Where Are Disney’s Creationists?

At first, it seems like a reasonable question. Ham no disney creationists

Radical creationist Ken Ham is the questioner in this case. He’s wondering why Disney can have an LGBTQ character, but not a radical creationist one. As he puts it,

I wonder if Disney will introduce a biblical creationist character who refutes all their paganism, or a bible-believing Christian who witnesses to others?

…and when Ham puts it like that, it’s immediately obvious why Disney won’t include a radical creationist as one of their characters. The mantra of inclusion doesn’t include everyone. People who insist that they are the only ones who have the Truth can’t be part of the multicultural community.

After all, Disney has plenty of creationist characters. How about Snow White? She famously prays n stuff. If she is a Christian, she likely believes that God is involved in the creation of life.

Or how about Friar Tuck? As a man of God, Tuck certainly would have believed in creation.

So it’s not creationism that is the problem for Disney. No, it is Ken Ham’s particular version of creationism, what we call “radical” creationism. As Ham writes, he doesn’t just want creationist Disney, he wants a character “who refutes all their paganism.”

That’s something Disney’s not likely to include. Looks like Ham will have to stick with VeggieTales.

Hitting Radical Creationists Where It Hurts

Fighting about science doesn’t help. Radical creationists have an answer for their radically different views about DNA, population genetics, radiometric dating, etc. Where they don’t have an answer is elsewhere.Burge v ham tweet

As I’m arguing in my new book about American creationism, the thing that distinguishes radical creationists from the rest of us isn’t really science or religion. Instead, it is good old-fashioned culture-war anger. Radical creationists like Ken Ham (what do I mean by “radical creationist?” Check out my explanation here) share a lot of theology with non-radical creationists. Where they differ—or, to be more precise, where they differ most markedly—is in their political and cultural attitudes.

Trying to puncture the scientific vision of radical creationism is not a losing battle—it is pretty easy to do. But it IS a meaningless battle. Radical creationists are very well prepared to have their dissenting science mocked and even overturned. Nothing Bill Nye can say, in other words, can ruffle their creationist feathers.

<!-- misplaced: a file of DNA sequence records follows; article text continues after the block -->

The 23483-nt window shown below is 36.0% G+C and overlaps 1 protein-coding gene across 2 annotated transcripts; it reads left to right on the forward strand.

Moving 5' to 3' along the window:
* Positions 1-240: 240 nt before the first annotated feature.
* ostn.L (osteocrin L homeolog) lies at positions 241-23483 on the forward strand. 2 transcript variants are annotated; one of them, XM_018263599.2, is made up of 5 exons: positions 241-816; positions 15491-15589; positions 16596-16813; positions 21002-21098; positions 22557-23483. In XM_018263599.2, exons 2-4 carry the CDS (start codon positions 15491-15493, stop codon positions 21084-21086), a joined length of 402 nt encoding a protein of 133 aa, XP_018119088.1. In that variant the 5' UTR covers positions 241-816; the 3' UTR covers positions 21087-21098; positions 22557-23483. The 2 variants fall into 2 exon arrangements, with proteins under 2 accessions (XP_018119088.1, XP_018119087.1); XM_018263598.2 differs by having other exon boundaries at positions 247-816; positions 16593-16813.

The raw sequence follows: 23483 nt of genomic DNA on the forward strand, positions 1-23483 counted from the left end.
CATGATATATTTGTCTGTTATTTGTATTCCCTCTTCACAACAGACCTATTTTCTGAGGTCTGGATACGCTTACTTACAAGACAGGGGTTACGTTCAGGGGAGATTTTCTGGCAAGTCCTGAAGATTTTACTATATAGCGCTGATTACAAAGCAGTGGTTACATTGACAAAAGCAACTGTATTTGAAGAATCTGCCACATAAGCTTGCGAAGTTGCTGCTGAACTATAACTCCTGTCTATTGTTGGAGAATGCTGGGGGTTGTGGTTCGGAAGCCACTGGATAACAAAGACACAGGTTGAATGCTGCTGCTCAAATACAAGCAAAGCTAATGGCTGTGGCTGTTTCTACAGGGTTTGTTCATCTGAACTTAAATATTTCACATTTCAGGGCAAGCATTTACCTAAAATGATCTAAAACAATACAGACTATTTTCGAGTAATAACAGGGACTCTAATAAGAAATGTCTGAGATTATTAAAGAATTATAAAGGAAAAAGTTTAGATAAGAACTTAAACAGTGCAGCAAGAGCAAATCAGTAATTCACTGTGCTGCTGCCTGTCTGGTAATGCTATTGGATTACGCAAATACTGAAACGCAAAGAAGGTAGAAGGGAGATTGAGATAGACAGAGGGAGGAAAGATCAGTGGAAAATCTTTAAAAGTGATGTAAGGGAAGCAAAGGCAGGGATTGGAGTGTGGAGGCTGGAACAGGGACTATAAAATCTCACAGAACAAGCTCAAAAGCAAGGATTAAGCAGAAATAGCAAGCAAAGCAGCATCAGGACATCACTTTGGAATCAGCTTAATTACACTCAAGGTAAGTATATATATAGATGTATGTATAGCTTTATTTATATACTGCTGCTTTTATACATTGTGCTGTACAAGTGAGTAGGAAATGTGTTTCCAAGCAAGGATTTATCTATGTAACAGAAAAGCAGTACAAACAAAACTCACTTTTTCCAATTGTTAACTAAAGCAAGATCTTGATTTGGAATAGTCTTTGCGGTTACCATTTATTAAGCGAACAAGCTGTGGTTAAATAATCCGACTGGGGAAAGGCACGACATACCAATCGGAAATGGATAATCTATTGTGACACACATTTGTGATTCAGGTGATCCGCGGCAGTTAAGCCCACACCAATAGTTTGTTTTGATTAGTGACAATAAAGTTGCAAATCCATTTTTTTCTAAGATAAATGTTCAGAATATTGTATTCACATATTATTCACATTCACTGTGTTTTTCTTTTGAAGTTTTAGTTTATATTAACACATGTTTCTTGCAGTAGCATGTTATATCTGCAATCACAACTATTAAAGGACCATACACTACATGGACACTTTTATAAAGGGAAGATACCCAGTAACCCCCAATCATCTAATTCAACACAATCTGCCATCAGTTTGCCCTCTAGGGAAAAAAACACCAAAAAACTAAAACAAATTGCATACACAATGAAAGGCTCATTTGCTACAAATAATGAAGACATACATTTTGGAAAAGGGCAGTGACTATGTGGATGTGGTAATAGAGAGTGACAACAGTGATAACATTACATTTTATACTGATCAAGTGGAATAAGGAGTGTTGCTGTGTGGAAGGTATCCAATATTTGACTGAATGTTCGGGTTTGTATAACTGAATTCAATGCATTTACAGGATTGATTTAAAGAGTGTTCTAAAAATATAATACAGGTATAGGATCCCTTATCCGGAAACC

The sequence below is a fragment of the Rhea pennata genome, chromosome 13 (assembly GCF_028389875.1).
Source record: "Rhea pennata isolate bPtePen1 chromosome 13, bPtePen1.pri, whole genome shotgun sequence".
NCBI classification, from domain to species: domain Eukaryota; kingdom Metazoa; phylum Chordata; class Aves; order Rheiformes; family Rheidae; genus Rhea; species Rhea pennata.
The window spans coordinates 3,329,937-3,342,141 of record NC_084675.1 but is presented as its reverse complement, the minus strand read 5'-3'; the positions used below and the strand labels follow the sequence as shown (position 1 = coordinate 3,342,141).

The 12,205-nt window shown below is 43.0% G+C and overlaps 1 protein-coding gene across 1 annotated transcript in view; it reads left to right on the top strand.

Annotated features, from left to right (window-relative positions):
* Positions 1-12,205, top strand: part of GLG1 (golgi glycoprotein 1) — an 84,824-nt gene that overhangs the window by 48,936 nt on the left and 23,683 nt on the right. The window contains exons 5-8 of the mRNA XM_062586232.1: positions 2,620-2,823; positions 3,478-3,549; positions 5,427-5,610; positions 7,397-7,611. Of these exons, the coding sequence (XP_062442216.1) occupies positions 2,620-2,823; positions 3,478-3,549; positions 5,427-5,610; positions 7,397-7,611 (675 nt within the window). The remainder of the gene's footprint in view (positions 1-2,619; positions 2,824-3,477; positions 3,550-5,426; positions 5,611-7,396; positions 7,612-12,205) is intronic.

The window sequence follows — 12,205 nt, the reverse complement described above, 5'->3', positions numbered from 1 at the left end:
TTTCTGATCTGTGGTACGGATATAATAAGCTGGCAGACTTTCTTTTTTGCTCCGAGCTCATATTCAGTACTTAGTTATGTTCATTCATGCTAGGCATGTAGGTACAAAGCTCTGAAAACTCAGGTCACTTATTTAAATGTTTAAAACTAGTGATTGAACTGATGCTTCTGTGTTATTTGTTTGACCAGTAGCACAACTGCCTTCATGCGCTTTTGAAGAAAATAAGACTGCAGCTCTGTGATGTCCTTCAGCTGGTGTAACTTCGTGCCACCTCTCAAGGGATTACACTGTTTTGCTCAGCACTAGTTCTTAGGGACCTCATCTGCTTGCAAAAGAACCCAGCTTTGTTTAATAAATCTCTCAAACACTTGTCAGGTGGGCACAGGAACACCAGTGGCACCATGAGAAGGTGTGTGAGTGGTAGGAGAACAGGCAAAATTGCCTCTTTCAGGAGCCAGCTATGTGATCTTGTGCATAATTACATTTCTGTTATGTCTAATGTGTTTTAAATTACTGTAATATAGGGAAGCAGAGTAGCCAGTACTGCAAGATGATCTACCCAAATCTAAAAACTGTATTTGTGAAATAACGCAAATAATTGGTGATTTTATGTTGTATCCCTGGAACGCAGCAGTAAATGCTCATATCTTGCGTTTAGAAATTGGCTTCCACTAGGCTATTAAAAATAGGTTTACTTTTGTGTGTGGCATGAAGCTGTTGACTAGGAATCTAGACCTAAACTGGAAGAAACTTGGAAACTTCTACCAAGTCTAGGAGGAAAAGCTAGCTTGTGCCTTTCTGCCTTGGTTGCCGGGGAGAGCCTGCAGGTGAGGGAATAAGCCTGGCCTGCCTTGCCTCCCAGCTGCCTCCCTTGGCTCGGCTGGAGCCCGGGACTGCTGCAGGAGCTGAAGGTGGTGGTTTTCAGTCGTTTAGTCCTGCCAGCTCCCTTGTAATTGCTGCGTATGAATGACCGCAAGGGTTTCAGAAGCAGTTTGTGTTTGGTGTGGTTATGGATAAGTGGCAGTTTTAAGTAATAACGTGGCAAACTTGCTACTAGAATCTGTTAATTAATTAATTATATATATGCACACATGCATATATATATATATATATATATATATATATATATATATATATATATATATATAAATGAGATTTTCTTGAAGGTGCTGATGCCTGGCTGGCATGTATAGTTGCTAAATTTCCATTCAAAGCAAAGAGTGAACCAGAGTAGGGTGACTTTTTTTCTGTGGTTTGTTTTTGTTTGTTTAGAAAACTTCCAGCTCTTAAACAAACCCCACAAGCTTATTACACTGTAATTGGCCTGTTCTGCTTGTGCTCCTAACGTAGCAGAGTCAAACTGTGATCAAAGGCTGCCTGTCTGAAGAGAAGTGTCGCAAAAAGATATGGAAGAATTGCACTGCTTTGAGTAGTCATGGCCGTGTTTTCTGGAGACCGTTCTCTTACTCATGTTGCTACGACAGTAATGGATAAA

But the culture-war claims of radical creationists are different. Like radicals’ scientific claims, they can be fairly easily debunked. Unlike radicals’ scientific claims, however, debunking creationists’ culture-war claims threatens to upend the entire project of radical creationism.

Exhibit A: Ryan Burge and the true numbers on Southern Baptists. A significant element of radical creationists’ culture-war appeal rests on an assumption that Christians are not Christian enough any more. Arch-radical Ken Ham often warns his followers that Christians have slipped away from the true faith. In fact, however, as Ryan Burge recently demonstrated, Ham’s claims of conservative declension are wildly overstated.

Exhibit B: Dan Williams and abortion history. Ken Ham often warns that opposition to abortion is a primary element of real Christianity. Historically, however, there have been plenty of conservative evangelicals who had disagreed. As Prof. Williams demonstrated in Defenders of the Unborn, the evangelical fervor against abortion rights is a fairly recent development.

Exhibit C: Karen Pence and “unchanging orthodoxy.” Sometimes, conservatives will claim that they are only defending ancient truths delivered once for all to the saints. But as I’ve argued in places like the Washington Post, many central ideas of radical creationism are not really ancient truths at all.